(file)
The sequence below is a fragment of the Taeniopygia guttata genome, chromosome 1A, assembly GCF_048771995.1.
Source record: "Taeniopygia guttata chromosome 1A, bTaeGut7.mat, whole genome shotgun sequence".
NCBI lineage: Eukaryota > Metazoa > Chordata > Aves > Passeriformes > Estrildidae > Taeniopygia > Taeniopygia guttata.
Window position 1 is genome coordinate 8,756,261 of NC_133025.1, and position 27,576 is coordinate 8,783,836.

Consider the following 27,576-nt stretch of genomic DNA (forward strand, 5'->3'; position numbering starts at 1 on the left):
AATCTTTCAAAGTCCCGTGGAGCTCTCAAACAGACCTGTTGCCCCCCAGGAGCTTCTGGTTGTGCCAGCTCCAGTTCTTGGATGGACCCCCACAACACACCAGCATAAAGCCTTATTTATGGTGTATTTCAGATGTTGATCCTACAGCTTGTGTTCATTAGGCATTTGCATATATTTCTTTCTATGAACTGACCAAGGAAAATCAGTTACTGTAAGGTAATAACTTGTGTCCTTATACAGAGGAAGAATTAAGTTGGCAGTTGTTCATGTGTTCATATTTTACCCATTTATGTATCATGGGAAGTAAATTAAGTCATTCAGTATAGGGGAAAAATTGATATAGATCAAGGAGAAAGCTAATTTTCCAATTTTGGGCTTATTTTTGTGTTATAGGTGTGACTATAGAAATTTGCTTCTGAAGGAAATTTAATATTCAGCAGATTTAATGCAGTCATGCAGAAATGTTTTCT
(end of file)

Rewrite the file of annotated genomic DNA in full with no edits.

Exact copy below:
The sequence below is a fragment of the Taeniopygia guttata genome, chromosome 1A, assembly GCF_048771995.1.
Source record: "Taeniopygia guttata chromosome 1A, bTaeGut7.mat, whole genome shotgun sequence".
NCBI lineage: Eukaryota > Metazoa > Chordata > Aves > Passeriformes > Estrildidae > Taeniopygia > Taeniopygia guttata.
Window position 1 is genome coordinate 8,756,261 of NC_133025.1, and position 27,576 is coordinate 8,783,836.

Consider the following 27,576-nt stretch of genomic DNA (forward strand, 5'->3'; position numbering starts at 1 on the left):
AATCTTTCAAAGTCCCGTGGAGCTCTCAAACAGACCTGTTGCCCCCCAGGAGCTTCTGGTTGTGCCAGCTCCAGTTCTTGGATGGACCCCCACAACACACCAGCATAAAGCCTTATTTATGGTGTATTTCAGATGTTGATCCTACAGCTTGTGTTCATTAGGCATTTGCATATATTTCTTTCTATGAACTGACCAAGGAAAATCAGTTACTGTAAGGTAATAACTTGTGTCCTTATACAGAGGAAGAATTAAGTTGGCAGTTGTTCATGTGTTCATATTTTACCCATTTATGTATCATGGGAAGTAAATTAAGTCATTCAGTATAGGGGAAAAATTGATATAGATCAAGGAGAAAGCTAATTTTCCAATTTTGGGCTTATTTTTGTGTTATAGGTGTGACTATAGAAATTTGCTTCTGAAGGAAATTTAATATTCAGCAGATTTAATGCAGTCATGCAGAAATGTTTTCT